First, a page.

The second issue of “X-Men: Prelude to Schism” is much in the same vein as the first. The X-Men face an unspecified, but deadly and potentially genocidal threat (for a change…) and Cyclops seeks the advice of his friends, mentors, and even former enemies to decide the course of action.
Where last issue focused on the relationship between Xavier and Cyclops, this issue focuses on Magneto, whose discussion with Scott is framed in terms of his respect for the man he first met as a student, and the similarities he sees with those he has known and respected in the past.
Critically, for X-Men fans, this marks the first time that the events of Magneto’s origin story have been acknowledged on the page, though it’s strange that Jenkins felt the need to bring the revelations of Pak’s “Magneto: Testament” series into continuity so definitively; A lot of effort was initially made to make them as ambiguous as possible. The idea that Erik would suddenly drop the pseudonym and ask Cyclops, of all people, to use his “real” name – something that, as far as we know, even Xavier never knew – doesn’t really ring true.
Likewise, the idea that Magneto sees his father in Cyclops is a difficult observation to believe. The story has redefined their relationship, through only a wholesale revision of Magneto which doesn’t work in the context of his past, despite attempts to juxtapose the developments alongside it.
One of Jenkins’ recent works for Marvel — the critically hammered “Fallen Sun” one-shot –had similar problems with it. Although Jenkins has always been a character-focused writer, his use of their history has been overly revisionist. It’s so eager to be earnest and meaningful that it somehow misses the mark entirely.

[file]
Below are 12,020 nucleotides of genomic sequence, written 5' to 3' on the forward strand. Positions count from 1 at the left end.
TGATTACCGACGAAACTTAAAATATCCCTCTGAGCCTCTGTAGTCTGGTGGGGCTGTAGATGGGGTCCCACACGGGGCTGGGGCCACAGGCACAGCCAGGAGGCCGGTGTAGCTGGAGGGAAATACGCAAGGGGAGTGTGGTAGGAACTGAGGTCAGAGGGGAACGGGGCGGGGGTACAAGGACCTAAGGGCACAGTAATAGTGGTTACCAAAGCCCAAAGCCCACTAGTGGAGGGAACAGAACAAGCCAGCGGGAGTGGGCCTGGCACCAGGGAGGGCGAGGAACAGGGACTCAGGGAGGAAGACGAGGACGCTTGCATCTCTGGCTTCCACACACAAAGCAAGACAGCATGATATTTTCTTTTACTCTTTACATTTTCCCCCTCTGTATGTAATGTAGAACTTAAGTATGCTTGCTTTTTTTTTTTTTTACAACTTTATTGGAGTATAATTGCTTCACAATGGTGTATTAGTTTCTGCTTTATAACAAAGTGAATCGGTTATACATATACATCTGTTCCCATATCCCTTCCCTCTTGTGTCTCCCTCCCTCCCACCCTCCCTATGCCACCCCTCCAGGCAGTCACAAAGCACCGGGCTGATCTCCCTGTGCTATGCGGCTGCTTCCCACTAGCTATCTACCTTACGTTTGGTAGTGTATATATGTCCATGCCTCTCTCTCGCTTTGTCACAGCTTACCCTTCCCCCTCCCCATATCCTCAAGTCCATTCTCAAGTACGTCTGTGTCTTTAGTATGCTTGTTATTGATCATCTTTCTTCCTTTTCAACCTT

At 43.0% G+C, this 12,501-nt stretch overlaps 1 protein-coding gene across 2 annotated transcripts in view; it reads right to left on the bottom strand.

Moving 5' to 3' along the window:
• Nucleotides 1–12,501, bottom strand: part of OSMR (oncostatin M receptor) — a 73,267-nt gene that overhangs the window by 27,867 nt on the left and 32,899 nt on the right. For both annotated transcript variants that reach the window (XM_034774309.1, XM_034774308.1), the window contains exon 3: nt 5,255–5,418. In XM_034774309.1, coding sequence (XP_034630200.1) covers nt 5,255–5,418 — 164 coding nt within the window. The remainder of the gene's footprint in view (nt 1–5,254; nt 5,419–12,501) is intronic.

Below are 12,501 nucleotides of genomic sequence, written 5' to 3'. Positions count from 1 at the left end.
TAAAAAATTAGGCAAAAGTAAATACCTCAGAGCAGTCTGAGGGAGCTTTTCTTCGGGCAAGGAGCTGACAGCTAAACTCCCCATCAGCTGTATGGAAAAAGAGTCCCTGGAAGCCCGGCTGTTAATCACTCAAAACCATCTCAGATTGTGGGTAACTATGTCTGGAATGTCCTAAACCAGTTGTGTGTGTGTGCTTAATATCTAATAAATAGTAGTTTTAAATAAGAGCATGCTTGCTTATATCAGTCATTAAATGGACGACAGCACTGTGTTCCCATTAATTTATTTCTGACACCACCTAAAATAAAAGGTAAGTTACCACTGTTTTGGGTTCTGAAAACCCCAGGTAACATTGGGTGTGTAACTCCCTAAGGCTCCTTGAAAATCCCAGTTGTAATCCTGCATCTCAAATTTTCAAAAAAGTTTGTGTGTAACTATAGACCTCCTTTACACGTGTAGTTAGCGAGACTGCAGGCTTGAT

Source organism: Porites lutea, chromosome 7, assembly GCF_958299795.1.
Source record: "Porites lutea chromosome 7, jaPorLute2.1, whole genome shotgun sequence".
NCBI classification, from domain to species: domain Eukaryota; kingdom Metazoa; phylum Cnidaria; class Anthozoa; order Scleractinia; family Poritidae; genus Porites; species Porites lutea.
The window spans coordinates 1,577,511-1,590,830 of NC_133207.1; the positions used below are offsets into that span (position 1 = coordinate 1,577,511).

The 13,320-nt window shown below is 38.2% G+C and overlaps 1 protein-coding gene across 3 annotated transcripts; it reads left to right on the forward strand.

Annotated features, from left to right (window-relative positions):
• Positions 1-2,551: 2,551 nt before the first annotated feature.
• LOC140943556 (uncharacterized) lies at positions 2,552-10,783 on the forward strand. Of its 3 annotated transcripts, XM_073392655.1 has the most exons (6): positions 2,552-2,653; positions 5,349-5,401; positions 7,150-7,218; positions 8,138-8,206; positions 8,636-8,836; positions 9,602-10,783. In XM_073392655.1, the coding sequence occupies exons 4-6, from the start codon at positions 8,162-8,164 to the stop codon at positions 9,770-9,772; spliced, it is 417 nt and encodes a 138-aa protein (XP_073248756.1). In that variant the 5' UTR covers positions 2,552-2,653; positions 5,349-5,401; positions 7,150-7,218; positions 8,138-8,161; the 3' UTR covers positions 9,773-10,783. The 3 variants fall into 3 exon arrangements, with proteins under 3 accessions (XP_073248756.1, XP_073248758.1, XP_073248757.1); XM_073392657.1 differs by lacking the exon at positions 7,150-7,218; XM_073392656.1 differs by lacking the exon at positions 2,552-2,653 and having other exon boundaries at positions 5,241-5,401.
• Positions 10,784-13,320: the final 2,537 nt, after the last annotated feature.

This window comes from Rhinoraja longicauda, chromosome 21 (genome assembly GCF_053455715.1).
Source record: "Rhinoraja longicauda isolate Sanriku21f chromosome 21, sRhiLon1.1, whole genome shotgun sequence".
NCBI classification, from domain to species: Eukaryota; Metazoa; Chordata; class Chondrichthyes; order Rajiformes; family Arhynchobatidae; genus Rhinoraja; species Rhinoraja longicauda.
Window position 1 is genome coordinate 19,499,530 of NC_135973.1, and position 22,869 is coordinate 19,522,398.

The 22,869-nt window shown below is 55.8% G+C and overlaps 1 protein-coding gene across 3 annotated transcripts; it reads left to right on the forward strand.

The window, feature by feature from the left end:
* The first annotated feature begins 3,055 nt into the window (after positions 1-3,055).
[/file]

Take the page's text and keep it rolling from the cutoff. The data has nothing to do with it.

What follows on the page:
This might be forgivable if the book had any plot to speak of, but since it’s nothing more than a character piece, it must live and die by its characterization. We learn very little about the threat the X-Men are facing, nor what Cyclops is deliberating on, nor what insight the counsel of his friends is bringing him. It feels artificial for the characters to be dancing around the plot, damaging an already problematic premise.
On the plus side, this issue does largely lay out the facts of Magneto’s life in chronological order for the first time since “Testament” was released, which is likely to be helpful for those who missed the series. And the art, itself, is good. The results are technically competent, but unengaging. Most damningly, the book is a poor trailer for Schism itself.